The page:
China Roiled by Washington's October Surprise

BAHIA, BRAZIL -- Media in South America responded passionately to Peruvian author Mario Vargas Llosa receiving the 2010 Nobel Prize in Literature for his cartography of the structures of global power. But with China establishing a stronger economic footprint in the region, coverage of Nobel Peace Prize winner Liu Xiaobo has been more circumspect. US public diplomacy has morphed the Liu case out of the soft power human rights community into the hard power arena of economic warfare designed to pressure Beijing to revalue the Yuan and give Democrats badly needed credibility, votes and dollars in the run up to US midterm elections.

Liu is a former president of the Independent China PEN Centre. PEN International president John Ralston Saul said that giving the Nobel award to Liu "is an affirmation of the central importance to everyone of freedom of expression, of which he is a courageous exponent."

A professional activist and asset of the Washington-based National Endowment for Democracy (NED), Liu was awarded the 2010 Nobel Peace Prize, ostensibly for defending the right of Chinese workers to freely express their discontent, including dissatisfaction with low wages in an economy designed to produce high value goods for US-headquartered globalist giants like Wal-Mart, HP and Japan's Honda.

But the Chinese workers empowered by Liu will only be hurt by the weaker Yuan that some economists and global firms want. Their earning power will be reduced and companies that buy from China will view them as transient human capital, moving on to even cheaper labor markets, creating risk and instability that could jolt the world economic order. In spite of government mandated increases, basic wages in Mandarin and non-Mandarin speaking regions of China remain low, and protests and strikes among Liu's followers are escalating from peaceful to violent.

Beijing's fulminations suggesting that Washington has used the Nobel to meddle in China's internal politics -- and Washington prosecuting its currency war with Beijing -- represent a lesson in how two hard power economic giants with different cultures and infrastructures manage social issues and expectations. And how they do this amidst the uncertainties of the foundering global economy whose collapse they helped bring on themselves.

For Liu's followers, seeking cultural freedom in low wage China to buy one copy of Jonathan Franzen's book Freedom and read his stories, they would have to work four days at the basic 960 yuan monthly wage (US$143). And they might consider asking for half off since Franzen is on the record as saying that words are effective only half the time. An average American in Michael Moore's Flint, Michigan earning the US minimum wage would need to work just four hours to buy that same book and he or she might consider asking for a fifty percent discount too. US Commerce Secretary Gary Locke has urged Americans to buy goods made in the USA to help reduce the huge trade imbalance with China. But when big business pays Chinese labor in a month what they would have to pay American workers for just a week of work, that argument fails to make economic sense.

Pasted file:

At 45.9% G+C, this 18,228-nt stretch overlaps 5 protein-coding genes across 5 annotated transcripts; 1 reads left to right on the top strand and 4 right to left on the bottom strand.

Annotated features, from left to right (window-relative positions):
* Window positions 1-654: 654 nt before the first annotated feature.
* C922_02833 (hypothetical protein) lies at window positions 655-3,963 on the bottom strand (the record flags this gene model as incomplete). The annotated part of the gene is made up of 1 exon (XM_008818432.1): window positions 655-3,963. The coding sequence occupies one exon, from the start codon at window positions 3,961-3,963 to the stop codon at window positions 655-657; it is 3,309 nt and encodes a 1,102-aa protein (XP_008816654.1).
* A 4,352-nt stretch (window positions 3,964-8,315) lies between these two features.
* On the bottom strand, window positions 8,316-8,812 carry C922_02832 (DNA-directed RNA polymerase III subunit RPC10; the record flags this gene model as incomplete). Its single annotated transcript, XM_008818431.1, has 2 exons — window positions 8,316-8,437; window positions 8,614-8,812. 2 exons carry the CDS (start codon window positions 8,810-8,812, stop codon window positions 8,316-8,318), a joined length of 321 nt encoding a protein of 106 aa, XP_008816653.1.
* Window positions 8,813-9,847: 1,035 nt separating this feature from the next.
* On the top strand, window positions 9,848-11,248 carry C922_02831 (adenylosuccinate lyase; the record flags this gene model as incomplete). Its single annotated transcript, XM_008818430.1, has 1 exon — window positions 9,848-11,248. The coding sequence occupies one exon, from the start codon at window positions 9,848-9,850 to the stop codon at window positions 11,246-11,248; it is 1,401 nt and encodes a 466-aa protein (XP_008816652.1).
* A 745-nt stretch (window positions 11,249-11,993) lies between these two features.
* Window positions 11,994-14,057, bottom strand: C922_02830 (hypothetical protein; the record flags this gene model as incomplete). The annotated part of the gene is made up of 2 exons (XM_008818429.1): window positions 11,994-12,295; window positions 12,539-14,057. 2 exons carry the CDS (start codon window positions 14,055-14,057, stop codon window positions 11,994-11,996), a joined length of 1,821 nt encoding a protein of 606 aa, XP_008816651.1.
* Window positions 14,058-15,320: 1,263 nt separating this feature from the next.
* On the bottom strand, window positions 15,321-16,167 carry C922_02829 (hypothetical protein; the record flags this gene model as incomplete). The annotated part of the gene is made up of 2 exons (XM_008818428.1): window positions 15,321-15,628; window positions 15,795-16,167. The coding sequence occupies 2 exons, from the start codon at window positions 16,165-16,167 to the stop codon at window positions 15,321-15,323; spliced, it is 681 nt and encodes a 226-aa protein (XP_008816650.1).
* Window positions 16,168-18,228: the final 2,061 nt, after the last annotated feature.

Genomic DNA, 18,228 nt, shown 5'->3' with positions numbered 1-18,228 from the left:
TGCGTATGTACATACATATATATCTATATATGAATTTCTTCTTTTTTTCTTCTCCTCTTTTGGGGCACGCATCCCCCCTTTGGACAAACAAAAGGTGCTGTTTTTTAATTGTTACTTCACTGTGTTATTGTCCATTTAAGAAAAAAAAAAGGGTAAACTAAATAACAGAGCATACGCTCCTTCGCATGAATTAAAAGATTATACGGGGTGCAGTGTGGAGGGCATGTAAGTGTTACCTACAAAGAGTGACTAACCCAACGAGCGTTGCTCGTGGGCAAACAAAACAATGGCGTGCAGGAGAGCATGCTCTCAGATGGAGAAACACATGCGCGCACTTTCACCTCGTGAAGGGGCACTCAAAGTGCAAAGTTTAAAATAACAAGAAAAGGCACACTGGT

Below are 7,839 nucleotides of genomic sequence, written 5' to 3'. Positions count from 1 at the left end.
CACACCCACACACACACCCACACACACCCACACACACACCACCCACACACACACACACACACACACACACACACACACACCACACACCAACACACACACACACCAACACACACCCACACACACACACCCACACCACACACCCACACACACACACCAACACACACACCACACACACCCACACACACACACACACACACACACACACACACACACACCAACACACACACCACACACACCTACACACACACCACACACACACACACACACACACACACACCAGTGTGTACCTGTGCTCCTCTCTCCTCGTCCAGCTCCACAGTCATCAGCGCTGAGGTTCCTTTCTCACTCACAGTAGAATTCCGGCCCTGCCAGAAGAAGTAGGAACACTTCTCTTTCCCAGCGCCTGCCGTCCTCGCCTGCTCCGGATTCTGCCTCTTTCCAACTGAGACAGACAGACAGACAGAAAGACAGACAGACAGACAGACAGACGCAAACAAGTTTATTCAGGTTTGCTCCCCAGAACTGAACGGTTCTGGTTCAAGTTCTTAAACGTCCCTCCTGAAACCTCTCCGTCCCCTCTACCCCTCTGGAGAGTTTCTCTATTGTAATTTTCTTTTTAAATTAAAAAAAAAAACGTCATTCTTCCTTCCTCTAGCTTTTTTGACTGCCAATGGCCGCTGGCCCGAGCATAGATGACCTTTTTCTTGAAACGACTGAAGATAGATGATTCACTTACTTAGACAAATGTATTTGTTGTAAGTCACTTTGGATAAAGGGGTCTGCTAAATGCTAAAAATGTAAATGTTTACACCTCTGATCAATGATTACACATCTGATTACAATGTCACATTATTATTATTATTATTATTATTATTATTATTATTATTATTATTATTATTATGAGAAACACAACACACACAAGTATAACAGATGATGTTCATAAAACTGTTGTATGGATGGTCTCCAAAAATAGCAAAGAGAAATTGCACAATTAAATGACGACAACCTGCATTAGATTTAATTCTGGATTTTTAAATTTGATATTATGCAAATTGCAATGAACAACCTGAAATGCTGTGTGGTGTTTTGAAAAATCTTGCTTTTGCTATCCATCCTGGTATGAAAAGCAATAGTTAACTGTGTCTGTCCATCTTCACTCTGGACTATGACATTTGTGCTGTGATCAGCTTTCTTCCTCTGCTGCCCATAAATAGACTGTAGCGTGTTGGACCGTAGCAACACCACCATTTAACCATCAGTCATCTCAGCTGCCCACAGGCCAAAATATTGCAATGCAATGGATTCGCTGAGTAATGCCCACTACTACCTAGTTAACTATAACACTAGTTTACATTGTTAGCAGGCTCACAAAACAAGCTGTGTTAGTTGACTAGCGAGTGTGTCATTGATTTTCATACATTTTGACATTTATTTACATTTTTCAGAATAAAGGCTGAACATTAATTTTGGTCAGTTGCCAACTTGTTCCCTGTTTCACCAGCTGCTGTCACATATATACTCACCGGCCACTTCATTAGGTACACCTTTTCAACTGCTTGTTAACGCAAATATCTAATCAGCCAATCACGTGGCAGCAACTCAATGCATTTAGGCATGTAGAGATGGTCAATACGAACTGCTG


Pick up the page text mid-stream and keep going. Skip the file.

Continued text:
China's histrionics and Washington's big public diplomacy play have overshadowed the fact that a groundswell of young Chinese writers are taking to the internet to campaign for a more open Chinese society. One-third of the 37 names on the current PEN International Writers in the Prison List for China are serving long sentences for using the internet. Even if Beijing rolls out its own brand of digital democracy conflict between netizens and Chinese security officials -- who shut down websites as a form of job security much as US cops issue parking tickets -- will cause that number to increase big time.

In an August interview with The Economist, Sidney Rittenberg, for many years a translator and confidante of Peoples Republic of China founder Mao Zedong and the first American to join the Chinese Communist Party, said "the one thing you can't do in today's China is write it down. You are inviting trouble." In spite of his close ties to Chairman Mao and others in China's leadership, Rittenberg, who returned from China to the United States in 1979, spent fifteen years in solitary confinement. Rittenberg's China connections enable him to head up a successful consultancy that represents some of the key players in the computer and internet industries including Microsoft and Intel.

But other Old Guard, including former "Peoples Daily" editor, Huang Jiwei, are now calling for an opening that would put an end to China's system of internet censorship.

Strong infrastructures that enable societies to grow and become more inclusive require healthy economies and strong defense establishments to defend their currencies and keep them secure. That's one reason US defense secretary Robert Gates and China's defense minister general Liang Gwanglie met in Hanoi less than 72 hours ago and, in heavily Tweeted coverage, agreed to hold talks next year in an effort to improve strained relations. Cybersecurity, oil politics, China's expanding role in Latin America and counterterrorism will all be on the agenda. And if Liu doesn't have his 'get out of jail' card by then, he might be too...